PDAA Keynote

  • Chair: Susumu Matsumae (Saga University)
  • Speaker: Yukiko Yamauchi (Kyushu University)
  • Title: Self-organization of Mobile Robots and Rotation Groups
  • Abstract: Distributed coordination of autonomous mobile robots attracts much attention because of its wide application for wheeled robots, drones, molecular robots, and so on. We consider the theoretical aspect of self-organization of mobile robots moving in the three-dimensional space (3D-space). The robots are anonymous, oblivious (memory-less), uniform (i.e., executes the same algorithm), and have neither any access to the global coordinate system nor any explicit communication medium. The formation problem requires the robots to form a given shape such as a point, a circle, a plane, and an arbitrary target pattern. Because the robots cannot break the rotational symmetry among themselves, the formation power of a robot system depends on the symmetry of the initial configuration of the robots. In 3D-space, rotational symmetry is classified into five types of rotation groups, and the formable patterns are characterized by using them. In this talk, we survey recent results on the formation problems in 3D-space, that have been built on top of the results on the formation problems in 2D-space.

WICS Keynote

  • Chair: Yasuyuki Nogami (Okayama University)
  • Speaker: Toshihiro Yamauchi (Okayama University)
  • Title: Recent Topics on Use-after-free Exploitation and Mitigation Techniques
  • Abstract: Use-After-Free (UAF) vulnerabilities, which are abused by exploiting a dangling pointer that refers to a freed memory, have increased. In particular, large-scale programs such as browsers often include many dangling pointers, and UAF vulnerabilities are frequently exploited by drive-by download attacks. In this presentation, I will talk about therecent UAF attack and the mitigation techniques, and presents our UAF-attack prevention method that prevents the reuse of freed memory area.

WANC Keynote

  • Chair: Shuichi Ichikawa (Toyohashi University of Technology)
  • Speaker: Jacir L. Bordim (University of Brasilia)
  • Title: Dynamic Spectrum Access Networks
  • Abstract: Owing to its flexibility, low-cost and easy-deployment, wireless technologies have become commonplace in a wide-range of consumer electronics, such as smartphones, cameras and e-readers. On the other hand, Medium Access Control (MAC) protocols strive to deal with an increasing number of contending nodes on crowded ISM (Industrial, Scientific and Medical) frequency bands. Conversely, licensed bands are reported to be mostly underutilized. In this context, dynamic spectrum access appears as an alternative to improve spectrum allocation by relaxing the rules on licensed spectrum. However, one of the main problems faced in spectrum reuse is the difficulty unlicensed users have to explore spectrum opportunities. This keynote talk addresses some of the issues faced on dynamic spectrum allocation and points out some of the research challenges and opportunities in the field.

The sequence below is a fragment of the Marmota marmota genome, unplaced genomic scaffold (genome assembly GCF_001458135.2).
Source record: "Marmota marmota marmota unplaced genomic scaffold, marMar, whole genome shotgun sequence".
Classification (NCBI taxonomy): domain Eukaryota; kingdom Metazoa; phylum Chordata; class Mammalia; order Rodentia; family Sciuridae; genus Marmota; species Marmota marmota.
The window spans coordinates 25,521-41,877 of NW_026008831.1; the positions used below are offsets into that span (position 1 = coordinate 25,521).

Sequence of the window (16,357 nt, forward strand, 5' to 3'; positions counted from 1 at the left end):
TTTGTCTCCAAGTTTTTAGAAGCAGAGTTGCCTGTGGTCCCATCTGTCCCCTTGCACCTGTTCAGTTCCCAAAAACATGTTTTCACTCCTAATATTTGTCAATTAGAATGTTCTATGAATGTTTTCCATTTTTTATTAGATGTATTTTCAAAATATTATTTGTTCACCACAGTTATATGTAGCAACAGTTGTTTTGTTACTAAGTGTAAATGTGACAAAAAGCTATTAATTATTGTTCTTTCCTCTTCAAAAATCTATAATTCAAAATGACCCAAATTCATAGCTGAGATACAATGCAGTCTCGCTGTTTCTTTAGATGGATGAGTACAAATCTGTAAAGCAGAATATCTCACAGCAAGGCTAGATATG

Graph Golf Keynote

  • Speaker: Hiroshi Inoue (IBM Research – Tokyo)
  • Title: Efficient Optimization of Diameter and Average Shortest Path Length of a Graph using Path Count Index
  • Abstract: In this talk, we present an efficient method to find an undirected and unweighted graph having a smaller diameter and a shorter average shortest path length (ASPL) with given order and degree. For this problem, local search is one of the most common techniques to find a better solution. However, due to the high computation cost of the objective functions (diameter and ASPL of a graph), the naive local search is not practical for large graphs. Our proposed technique reduces the computation cost drastically by using alternative objective functions that estimate the real objective functions. The key for the higher performance is that what we actually need for the local search is not the diameter and ASPL of the graph, but the changes of them due to a small modification applied for the graph; the changes can be calculated using only the local information around the modified edges without involving the whole graph. To calculate the changes without fully recomputing the node-to-node distances, a new data structure called Path Count Index is introduced. Our technique accelerated the local search significantly (by order of 105 in maximum). Although the Path Count Index consumed additional memory space, it was possible to execute the local search for graphs with up to 10,000 nodes on a commodity PC with 4 GB of system memory.